Ancelotti suffers harsh fate
Carlo Ancelotti's dismissal as Chelsea manager immediately after the season's final game is ruthless even by Roman Abramovich's standards - coming barely a year after guiding the club to their first domestic double.
Chelsea's rivals revel in taunts claiming they are a club without history. Ancelotti created it by winning the Premier League and the FA Cup in his first season, but it counted for nothing when his second ended in empty-handed disappointment.
The Italian has brought decency and a tinder dry sense of humour to accompany a rich pedigree forged with two Champions League wins at AC Milan to the Premier League. There will be genuine sympathy inside and outside Stamford Bridge for Ancelotti, who was informed of his sacking shortly after defeat at Everton.
In the past fortnight he has also brought a sense of resignation as he gave every indication of realising his fate was sealed once, and possibly even before, defeat at Manchester United snuffed out hopes of retaining the title.
The decision to dispense with Ancelotti is the latest indication of Abramovich's impatience and a lack of tolerance of what he measures as failure.
It takes a leap of the imagination to believe a coach with Ancelotti's track record and proven ability to deliver success, as he did at Chelsea only 12 months ago, has diminshed powers and should pay for one fruitless season with his job.
Ancelotti had become increasingly resigned to his fate in recent weeks. Photo: Getty
And yet he has been on borrowed time almost from the moment Manchester United cut off another route to silverware this season and denied Chelsea - and more significantly Abramovich - his Holy Grail of the Champions League.
Former Chelsea winger Pat Nevin told me after hearing Ancelotti had gone: "I think pretty well everyone will say they are sorry to see Carlo go.
"I feel comfortable saying that because I don't think you will find anyone saying he was hopeless and they are happy he has gone. He was popular with Chelsea's fans and had won trophies for them.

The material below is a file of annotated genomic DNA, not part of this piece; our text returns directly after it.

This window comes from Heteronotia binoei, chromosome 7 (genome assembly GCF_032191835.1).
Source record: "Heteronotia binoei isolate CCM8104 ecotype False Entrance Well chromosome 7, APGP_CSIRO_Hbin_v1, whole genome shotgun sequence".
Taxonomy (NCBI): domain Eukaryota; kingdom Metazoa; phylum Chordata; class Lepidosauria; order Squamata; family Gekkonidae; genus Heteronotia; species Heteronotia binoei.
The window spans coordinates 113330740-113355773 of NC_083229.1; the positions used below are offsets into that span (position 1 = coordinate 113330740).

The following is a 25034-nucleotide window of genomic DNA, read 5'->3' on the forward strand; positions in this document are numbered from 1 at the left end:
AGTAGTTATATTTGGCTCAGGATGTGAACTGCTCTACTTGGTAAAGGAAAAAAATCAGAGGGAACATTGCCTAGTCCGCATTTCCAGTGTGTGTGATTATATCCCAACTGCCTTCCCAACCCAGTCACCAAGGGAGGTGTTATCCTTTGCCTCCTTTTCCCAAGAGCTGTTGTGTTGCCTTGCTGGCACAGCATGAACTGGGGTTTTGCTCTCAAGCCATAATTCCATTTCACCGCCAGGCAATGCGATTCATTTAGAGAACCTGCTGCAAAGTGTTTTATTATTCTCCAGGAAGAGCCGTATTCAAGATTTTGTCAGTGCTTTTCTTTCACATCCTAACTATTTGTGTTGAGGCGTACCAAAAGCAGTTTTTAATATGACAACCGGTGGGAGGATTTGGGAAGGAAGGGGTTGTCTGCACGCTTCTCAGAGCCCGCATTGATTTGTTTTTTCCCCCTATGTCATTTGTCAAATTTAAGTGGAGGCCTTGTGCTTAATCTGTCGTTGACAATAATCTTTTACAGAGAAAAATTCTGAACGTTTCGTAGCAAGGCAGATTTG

"It is very disappointing as I hoped he would stay. Most would say he won the double and deserved more than another year, but Chelsea have a different viewpoint.
"If you follow Chelsea you have two choices. You have a management structure that includes Mr Abramovich's billions and change comes very quickly in a manner some will find annoying and would suggest is unfair. Or you have a situation where there is a more long-term view, somebody builds something and it doesn't matter if you don't win anything for a season - and you don't have Mr Abramovich's millions.
"This is the choice you have and what you accept if you also accept that Mr Abramovich is backing the club financially. This is the deal you make.
"They probably accept that although it is not always a satisfactory and comfortable situation they may also look and wonder where Chelsea would be without Roman Abramovich's money."
Nevin added: "Most importantly, over and above anything else, he was a very successful coach. You don't win a double by fluke and last season was the best in Chelsea's history when measured by winning the double."
It is all a far cry from the sunny day at Wembley last May when Chelsea beat Portsmouth to complete phase two of that double to ensure Ancelotti's name will stand forever in the Stamford Bridge record books.
The seeds of his downfall were effectively sown last summer when a succession of experienced and influential players such as Ricardo Carvalho, Michael Ballack, Juliano Belletti and, to a lesser extent, Joe Cole were allowed to leave Chelsea and were never adequately replaced.
Yossi Benayoun arrived but soon succumbed to serious injury while Ramires is promising but a work in progress. The squad was weakened and suffered further after a bright start when Frank Lampard was sidelined for months with a groin injury, Didier Drogba contracted malaria and John Terry also struggled for full fitness.